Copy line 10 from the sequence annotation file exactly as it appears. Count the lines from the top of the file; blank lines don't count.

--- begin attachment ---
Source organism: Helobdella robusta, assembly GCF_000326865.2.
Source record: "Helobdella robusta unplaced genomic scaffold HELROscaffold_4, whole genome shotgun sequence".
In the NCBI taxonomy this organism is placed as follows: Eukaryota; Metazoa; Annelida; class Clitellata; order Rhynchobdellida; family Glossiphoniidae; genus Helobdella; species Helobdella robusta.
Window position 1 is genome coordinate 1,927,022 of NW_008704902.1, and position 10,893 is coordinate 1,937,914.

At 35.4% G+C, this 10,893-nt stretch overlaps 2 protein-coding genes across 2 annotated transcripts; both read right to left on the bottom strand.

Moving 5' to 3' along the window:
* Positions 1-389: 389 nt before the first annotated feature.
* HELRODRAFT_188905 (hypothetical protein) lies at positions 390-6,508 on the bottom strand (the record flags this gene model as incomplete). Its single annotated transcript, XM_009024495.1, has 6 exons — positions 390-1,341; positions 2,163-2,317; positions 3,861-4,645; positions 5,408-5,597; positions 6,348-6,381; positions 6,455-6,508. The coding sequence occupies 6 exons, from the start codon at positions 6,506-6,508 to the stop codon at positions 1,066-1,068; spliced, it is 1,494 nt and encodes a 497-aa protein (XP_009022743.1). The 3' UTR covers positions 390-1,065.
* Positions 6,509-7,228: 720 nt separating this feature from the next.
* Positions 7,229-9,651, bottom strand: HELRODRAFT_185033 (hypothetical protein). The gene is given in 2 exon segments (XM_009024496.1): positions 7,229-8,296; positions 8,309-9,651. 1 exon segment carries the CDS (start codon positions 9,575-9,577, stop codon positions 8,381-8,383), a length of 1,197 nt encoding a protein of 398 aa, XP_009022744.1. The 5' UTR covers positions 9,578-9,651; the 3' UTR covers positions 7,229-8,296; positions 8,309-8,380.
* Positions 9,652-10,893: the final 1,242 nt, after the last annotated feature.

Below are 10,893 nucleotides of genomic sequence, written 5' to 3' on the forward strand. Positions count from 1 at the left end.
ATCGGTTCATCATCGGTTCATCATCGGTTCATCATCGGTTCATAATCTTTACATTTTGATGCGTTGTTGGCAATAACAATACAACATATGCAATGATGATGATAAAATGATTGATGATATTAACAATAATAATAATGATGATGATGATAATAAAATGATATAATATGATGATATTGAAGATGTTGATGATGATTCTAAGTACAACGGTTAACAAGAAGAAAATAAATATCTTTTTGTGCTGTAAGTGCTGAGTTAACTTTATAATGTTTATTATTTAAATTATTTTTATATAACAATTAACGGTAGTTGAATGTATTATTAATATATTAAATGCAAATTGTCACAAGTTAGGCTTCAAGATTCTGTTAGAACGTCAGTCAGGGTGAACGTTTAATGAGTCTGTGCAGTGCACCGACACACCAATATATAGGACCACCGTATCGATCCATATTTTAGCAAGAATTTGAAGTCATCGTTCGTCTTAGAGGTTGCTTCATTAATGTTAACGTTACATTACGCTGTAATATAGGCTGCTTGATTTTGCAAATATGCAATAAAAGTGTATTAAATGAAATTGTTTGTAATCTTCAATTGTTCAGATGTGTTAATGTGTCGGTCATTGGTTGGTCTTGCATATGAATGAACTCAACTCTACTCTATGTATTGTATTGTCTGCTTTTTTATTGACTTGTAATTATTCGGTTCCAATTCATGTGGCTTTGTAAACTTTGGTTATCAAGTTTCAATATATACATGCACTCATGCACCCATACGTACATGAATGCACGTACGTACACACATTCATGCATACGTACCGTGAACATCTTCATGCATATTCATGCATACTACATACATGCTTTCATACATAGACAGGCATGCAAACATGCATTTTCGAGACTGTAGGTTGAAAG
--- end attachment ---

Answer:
* Positions 7,229-9,651, bottom strand: HELRODRAFT_185033 (hypothetical protein). The gene is given in 2 exon segments (XM_009024496.1): positions 7,229-8,296; positions 8,309-9,651. 1 exon segment carries the CDS (start codon positions 9,575-9,577, stop codon positions 8,381-8,383), a length of 1,197 nt encoding a protein of 398 aa, XP_009022744.1. The 5' UTR covers positions 9,578-9,651; the 3' UTR covers positions 7,229-8,296; positions 8,309-8,380.